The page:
Exhibition Review: Eugene Richards - The Run-On of Time
Review by Matt Fink
In the arts, context plays various roles, be they to make sense of a work, enhance and deepen its meaning - or construct around its edifice the leaden scaffolding of useless hearsay. For instance, it may be interesting to know that Beethoven composed his 3rd symphony as a tribute to his idol, Napoleon Bonaparte, but it’s far from being essential to the listener’s experience.
On the other hand, an expansive, career retrospective of the work of photographer Eugene Richards (September 27-January 6 at the Bowery’s International Center of Photography) may not need context for its impact, but that which was offered by the artist himself during a press tour of the installation gave undeniable heft and dimension to this, a tour-de-force of his towering contributions to 20th and 21st Century photography.
Of course, artists aren’t bottles of complimentary hotel shampoo; they don’t automatically accompany their shows. But fortunately for those not invited to the press event, each of the handful of capacious rooms comprising Richards’ “The Run-On of Time” comes with a handy placard summarizing their wheres and whens and whys.
Richards began his presentation at the beginning, by describing his entry into the world of photography while volunteering with the Kennedy Administration’s poverty-relief VISTA program in Civil Rights-era Arkansas.
“I started photographing very tentatively and very nervously because these were people I didn’t know, and they sure as hell didn’t know me,” said Richards. “They didn’t understand this bald white guy coming into their homes.”
For a nascent documentary photographer - and a white man from Dorchester, Massachusetts - interacting with poor black people in the charged atmosphere of 1960s South was something of a trial by fire.
“One of the problems working in a place like this is, at first, people would treat you with incredible deference,” explained Richards. “You’d ask, ‘Can I come into your home,’ and they’d say, ‘Well, have to let you into my house.’ It was a very difficult learning experience for me to get to the point where I could make true friends.”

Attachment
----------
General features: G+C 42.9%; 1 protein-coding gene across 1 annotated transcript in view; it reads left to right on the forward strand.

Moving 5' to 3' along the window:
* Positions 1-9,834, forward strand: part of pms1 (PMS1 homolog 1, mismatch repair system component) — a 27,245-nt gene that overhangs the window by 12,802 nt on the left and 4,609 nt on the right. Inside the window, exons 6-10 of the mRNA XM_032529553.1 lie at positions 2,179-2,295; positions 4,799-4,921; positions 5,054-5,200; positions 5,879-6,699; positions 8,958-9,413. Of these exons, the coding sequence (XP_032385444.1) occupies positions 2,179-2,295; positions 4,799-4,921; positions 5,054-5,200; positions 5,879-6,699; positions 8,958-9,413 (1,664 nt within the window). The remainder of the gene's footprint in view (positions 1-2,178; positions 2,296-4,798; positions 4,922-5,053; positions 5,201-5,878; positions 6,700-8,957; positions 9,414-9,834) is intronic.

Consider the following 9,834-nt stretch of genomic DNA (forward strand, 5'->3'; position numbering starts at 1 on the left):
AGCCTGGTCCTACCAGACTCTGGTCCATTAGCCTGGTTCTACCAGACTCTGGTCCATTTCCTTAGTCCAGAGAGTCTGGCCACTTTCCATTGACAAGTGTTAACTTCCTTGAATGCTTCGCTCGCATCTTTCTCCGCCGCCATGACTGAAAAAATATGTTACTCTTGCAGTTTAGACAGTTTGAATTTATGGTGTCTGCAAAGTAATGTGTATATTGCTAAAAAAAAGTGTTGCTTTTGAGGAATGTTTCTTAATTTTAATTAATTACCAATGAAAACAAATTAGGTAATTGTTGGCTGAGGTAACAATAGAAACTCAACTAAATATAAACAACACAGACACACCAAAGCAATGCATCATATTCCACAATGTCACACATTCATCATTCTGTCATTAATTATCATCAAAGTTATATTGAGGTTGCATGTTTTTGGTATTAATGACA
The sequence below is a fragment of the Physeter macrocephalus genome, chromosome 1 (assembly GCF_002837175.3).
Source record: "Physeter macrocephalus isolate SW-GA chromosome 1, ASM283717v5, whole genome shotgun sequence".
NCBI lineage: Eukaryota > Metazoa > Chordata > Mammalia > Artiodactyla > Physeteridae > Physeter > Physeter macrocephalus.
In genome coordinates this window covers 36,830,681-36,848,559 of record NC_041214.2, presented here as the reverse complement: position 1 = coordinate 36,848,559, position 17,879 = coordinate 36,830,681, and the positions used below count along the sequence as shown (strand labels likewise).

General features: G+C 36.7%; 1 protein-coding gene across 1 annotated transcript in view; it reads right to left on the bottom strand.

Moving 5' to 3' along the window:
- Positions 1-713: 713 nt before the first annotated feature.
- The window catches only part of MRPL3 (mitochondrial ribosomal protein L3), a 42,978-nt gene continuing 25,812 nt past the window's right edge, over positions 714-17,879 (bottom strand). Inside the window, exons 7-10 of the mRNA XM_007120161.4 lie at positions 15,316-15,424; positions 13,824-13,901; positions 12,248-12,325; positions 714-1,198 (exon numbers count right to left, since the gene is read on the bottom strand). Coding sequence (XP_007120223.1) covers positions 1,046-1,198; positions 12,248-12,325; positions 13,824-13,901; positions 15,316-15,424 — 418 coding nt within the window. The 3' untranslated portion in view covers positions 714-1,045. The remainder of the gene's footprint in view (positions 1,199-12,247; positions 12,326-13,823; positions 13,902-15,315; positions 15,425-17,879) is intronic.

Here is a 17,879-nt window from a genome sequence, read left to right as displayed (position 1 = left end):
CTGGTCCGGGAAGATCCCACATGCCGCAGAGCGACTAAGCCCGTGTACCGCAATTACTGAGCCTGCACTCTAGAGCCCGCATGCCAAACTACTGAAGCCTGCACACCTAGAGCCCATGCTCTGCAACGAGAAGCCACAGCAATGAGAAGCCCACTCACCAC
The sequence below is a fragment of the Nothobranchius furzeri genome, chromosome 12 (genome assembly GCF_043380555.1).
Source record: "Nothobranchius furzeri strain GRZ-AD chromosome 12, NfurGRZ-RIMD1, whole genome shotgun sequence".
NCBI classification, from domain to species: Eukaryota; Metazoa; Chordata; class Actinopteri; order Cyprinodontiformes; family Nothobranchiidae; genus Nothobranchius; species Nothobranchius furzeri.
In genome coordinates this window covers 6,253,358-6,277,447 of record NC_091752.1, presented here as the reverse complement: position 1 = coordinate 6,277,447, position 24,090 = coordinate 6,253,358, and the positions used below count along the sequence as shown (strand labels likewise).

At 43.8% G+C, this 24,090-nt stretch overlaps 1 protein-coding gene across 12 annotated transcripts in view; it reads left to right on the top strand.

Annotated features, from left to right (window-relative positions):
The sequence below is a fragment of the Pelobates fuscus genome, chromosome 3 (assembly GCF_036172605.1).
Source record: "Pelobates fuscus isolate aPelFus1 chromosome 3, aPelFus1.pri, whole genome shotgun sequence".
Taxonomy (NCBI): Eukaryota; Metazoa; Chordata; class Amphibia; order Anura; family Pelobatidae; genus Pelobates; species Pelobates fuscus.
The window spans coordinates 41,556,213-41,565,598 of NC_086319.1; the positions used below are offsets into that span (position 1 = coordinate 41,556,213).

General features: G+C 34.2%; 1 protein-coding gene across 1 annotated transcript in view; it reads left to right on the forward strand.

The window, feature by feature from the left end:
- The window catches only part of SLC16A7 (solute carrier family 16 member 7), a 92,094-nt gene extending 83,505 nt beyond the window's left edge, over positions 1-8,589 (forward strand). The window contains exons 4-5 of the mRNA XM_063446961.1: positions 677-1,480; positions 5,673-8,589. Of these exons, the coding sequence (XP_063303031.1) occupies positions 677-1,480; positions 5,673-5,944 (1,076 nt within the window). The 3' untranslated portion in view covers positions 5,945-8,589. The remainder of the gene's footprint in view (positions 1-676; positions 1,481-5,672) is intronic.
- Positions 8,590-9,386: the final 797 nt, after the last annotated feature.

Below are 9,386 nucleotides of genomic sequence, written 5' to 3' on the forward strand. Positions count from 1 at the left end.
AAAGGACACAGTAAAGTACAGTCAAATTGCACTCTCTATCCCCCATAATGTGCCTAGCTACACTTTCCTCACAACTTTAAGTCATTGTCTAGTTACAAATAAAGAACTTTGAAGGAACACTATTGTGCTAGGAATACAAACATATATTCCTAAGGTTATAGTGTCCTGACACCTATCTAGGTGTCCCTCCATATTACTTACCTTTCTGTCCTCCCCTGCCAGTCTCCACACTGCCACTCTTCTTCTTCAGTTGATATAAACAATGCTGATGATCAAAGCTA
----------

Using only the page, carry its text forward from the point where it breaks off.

Later, in the late-80s and early-90s, Richards became acquainted with members of a gang in New York.
“She’s one of my heroes,” said Richards, indicating a photo of a wane, startled-looking white woman with straight, hay-colored hair. “She was a gang girl, but she’s a hero in the sense of being someone who rises above who they are. She protected me in the gang.”
He paused before adding, almost as an afterthought, “She’s a person who went on to do terrible things.”
Richards’ photography is so visually compelling it almost subverts his intent and point of view, both of which are informed by his concerns about social justice, poverty, race, class and gender. This begged the question - put to him after the tour was over and he was hanging around being button-holed by eager members of the press - of whether or not he fights an interior moral battle over his own work, which could be characterized, correctly or not, as aestheticized misery and suffering.
“Not until I end up in a place like this, where [the images] are suddenly on the wall,” answered Richards in a soft, dry baritone. “On one hand you’re glad [that they are being shown], but there’s a discomfort level to seeing human experience on the wall and looked at, possibly, without context, and to be applauded for something that most of the people in the photos are not applauded for.”
Person to person, Richards strikes a deft balance between confident, upbeat self-appraisal and humbleness. They are qualities which may have come in handy in his work: only a person possessed of both a certain level brazenness and humility could successfully co-mingle with, among other people, gang members, patients at questionably-managed Latin American mental institutions and at least one constituent of the KKK.
Qualities of humility and confidence are also reflected in Richards’ general view of his own work: “I can say with great confidence that the pictures are the truth at the moment, but beyond that I don’t go to far.”
International Center of Photography, 250 Bowery. Open 10 a.m. to 6 p.m. Tuesday, Wednesday, Friday, Saturday and Sunday, 10 a.m. to 9 p.m. Thursday, closed Monday.
Tickets at the door or on the ICP website: 14 general admission, 10 for students and 12 for seniors. Children 14 and under enter free.
For more information, click here.